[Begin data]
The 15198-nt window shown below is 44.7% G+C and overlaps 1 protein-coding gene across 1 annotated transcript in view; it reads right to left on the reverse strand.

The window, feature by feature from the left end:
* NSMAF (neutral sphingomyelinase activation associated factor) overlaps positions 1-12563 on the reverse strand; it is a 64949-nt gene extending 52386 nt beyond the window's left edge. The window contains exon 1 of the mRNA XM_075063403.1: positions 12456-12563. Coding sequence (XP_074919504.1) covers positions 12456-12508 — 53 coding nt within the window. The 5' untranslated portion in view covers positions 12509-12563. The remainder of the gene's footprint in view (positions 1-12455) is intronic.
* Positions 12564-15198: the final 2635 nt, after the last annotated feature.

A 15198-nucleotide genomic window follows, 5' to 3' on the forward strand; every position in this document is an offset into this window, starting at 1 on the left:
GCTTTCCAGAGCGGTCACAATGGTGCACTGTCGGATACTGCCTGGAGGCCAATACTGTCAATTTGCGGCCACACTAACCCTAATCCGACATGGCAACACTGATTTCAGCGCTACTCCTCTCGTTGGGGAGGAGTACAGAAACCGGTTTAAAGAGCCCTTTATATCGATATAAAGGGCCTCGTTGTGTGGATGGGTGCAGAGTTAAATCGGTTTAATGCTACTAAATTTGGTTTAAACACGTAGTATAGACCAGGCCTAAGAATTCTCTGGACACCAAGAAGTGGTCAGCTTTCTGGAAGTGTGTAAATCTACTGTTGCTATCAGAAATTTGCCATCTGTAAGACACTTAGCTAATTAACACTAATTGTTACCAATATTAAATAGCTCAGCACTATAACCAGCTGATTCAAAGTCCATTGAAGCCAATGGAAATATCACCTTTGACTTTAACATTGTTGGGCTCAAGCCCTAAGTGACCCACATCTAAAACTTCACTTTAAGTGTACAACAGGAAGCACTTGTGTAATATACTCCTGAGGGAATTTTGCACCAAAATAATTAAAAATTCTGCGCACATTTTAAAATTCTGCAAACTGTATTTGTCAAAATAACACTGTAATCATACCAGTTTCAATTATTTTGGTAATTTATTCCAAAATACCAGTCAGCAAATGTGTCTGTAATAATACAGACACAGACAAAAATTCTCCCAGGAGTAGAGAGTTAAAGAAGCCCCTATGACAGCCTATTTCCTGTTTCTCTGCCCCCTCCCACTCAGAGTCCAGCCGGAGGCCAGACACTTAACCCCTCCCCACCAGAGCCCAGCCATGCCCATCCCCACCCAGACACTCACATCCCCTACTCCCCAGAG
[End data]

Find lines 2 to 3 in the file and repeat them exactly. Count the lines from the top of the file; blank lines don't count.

The window, feature by feature from the left end:
* NSMAF (neutral sphingomyelinase activation associated factor) overlaps positions 1-12563 on the reverse strand; it is a 64949-nt gene extending 52386 nt beyond the window's left edge. The window contains exon 1 of the mRNA XM_075063403.1: positions 12456-12563. Coding sequence (XP_074919504.1) covers positions 12456-12508 — 53 coding nt within the window. The 5' untranslated portion in view covers positions 12509-12563. The remainder of the gene's footprint in view (positions 1-12455) is intronic.